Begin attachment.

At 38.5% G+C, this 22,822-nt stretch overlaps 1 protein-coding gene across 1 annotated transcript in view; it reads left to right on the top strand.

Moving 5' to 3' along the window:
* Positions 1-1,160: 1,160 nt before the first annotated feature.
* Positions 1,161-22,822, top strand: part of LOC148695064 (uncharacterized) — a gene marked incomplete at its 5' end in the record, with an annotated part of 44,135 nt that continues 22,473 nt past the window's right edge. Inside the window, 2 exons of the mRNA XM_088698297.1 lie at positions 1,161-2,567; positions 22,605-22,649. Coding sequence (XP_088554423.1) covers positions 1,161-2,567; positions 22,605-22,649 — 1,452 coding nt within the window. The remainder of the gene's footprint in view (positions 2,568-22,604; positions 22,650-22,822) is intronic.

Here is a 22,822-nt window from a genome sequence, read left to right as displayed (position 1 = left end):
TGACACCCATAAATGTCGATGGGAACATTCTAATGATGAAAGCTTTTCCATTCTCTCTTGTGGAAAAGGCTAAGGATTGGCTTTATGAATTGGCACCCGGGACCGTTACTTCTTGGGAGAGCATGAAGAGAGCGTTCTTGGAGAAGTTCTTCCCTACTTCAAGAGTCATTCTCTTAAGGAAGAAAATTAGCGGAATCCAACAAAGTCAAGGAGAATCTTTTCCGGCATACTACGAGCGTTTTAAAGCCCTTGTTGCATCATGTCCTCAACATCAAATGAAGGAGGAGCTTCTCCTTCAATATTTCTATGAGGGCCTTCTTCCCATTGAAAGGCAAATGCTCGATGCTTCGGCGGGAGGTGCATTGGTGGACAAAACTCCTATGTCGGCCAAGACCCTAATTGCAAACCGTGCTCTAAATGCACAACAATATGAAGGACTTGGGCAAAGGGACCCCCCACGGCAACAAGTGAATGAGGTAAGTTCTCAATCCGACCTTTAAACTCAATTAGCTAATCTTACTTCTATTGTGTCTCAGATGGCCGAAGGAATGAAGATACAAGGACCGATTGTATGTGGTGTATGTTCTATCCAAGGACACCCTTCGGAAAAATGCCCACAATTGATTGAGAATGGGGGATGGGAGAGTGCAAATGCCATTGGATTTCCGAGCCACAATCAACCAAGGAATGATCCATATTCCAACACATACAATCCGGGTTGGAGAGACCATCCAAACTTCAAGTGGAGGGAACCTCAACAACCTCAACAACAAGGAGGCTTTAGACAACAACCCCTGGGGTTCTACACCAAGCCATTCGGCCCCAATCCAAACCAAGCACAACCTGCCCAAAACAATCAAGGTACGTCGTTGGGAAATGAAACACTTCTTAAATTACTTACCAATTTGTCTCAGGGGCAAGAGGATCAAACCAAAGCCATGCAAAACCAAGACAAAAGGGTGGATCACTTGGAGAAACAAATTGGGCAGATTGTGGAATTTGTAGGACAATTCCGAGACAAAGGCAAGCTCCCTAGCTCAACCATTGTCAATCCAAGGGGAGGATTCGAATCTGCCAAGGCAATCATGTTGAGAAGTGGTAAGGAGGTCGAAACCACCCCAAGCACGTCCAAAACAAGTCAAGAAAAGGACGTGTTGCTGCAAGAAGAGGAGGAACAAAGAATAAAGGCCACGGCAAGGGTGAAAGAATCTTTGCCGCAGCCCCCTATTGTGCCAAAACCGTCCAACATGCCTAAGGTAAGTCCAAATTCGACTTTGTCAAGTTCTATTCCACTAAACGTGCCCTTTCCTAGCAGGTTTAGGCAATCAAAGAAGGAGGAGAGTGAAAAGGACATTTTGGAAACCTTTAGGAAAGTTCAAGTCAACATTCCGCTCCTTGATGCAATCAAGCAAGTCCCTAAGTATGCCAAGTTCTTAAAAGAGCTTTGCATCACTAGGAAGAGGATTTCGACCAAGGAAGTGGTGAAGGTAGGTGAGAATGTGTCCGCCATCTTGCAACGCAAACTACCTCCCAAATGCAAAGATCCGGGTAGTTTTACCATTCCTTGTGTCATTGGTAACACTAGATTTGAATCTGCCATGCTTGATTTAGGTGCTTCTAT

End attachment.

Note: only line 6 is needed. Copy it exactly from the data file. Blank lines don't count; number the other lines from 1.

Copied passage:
TGACACCCATAAATGTCGATGGGAACATTCTAATGATGAAAGCTTTTCCATTCTCTCTTGTGGAAAAGGCTAAGGATTGGCTTTATGAATTGGCACCCGGGACCGTTACTTCTTGGGAGAGCATGAAGAGAGCGTTCTTGGAGAAGTTCTTCCCTACTTCAAGAGTCATTCTCTTAAGGAAGAAAATTAGCGGAATCCAACAAAGTCAAGGAGAATCTTTTCCGGCATACTACGAGCGTTTTAAAGCCCTTGTTGCATCATGTCCTCAACATCAAATGAAGGAGGAGCTTCTCCTTCAATATTTCTATGAGGGCCTTCTTCCCATTGAAAGGCAAATGCTCGATGCTTCGGCGGGAGGTGCATTGGTGGACAAAACTCCTATGTCGGCCAAGACCCTAATTGCAAACCGTGCTCTAAATGCACAACAATATGAAGGACTTGGGCAAAGGGACCCCCCACGGCAACAAGTGAATGAGGTAAGTTCTCAATCCGACCTTTAAACTCAATTAGCTAATCTTACTTCTATTGTGTCTCAGATGGCCGAAGGAATGAAGATACAAGGACCGATTGTATGTGGTGTATGTTCTATCCAAGGACACCCTTCGGAAAAATGCCCACAATTGATTGAGAATGGGGGATGGGAGAGTGCAAATGCCATTGGATTTCCGAGCCACAATCAACCAAGGAATGATCCATATTCCAACACATACAATCCGGGTTGGAGAGACCATCCAAACTTCAAGTGGAGGGAACCTCAACAACCTCAACAACAAGGAGGCTTTAGACAACAACCCCTGGGGTTCTACACCAAGCCATTCGGCCCCAATCCAAACCAAGCACAACCTGCCCAAAACAATCAAGGTACGTCGTTGGGAAATGAAACACTTCTTAAATTACTTACCAATTTGTCTCAGGGGCAAGAGGATCAAACCAAAGCCATGCAAAACCAAGACAAAAGGGTGGATCACTTGGAGAAACAAATTGGGCAGATTGTGGAATTTGTAGGACAATTCCGAGACAAAGGCAAGCTCCCTAGCTCAACCATTGTCAATCCAAGGGGAGGATTCGAATCTGCCAAGGCAATCATGTTGAGAAGTGGTAAGGAGGTCGAAACCACCCCAAGCACGTCCAAAACAAGTCAAGAAAAGGACGTGTTGCTGCAAGAAGAGGAGGAACAAAGAATAAAGGCCACGGCAAGGGTGAAAGAATCTTTGCCGCAGCCCCCTATTGTGCCAAAACCGTCCAACATGCCTAAGGTAAGTCCAAATTCGACTTTGTCAAGTTCTATTCCACTAAACGTGCCCTTTCCTAGCAGGTTTAGGCAATCAAAGAAGGAGGAGAGTGAAAAGGACATTTTGGAAACCTTTAGGAAAGTTCAAGTCAACATTCCGCTCCTTGATGCAATCAAGCAAGTCCCTAAGTATGCCAAGTTCTTAAAAGAGCTTTGCATCACTAGGAAGAGGATTTCGACCAAGGAAGTGGTGAAGGTAGGTGAGAATGTGTCCGCCATCTTGCAACGCAAACTACCTCCCAAATGCAAAGATCCGGGTAGTTTTACCATTCCTTGTGTCATTGGTAACACTAGATTTGAATCTGCCATGCTTGATTTAGGTGCTTCTAT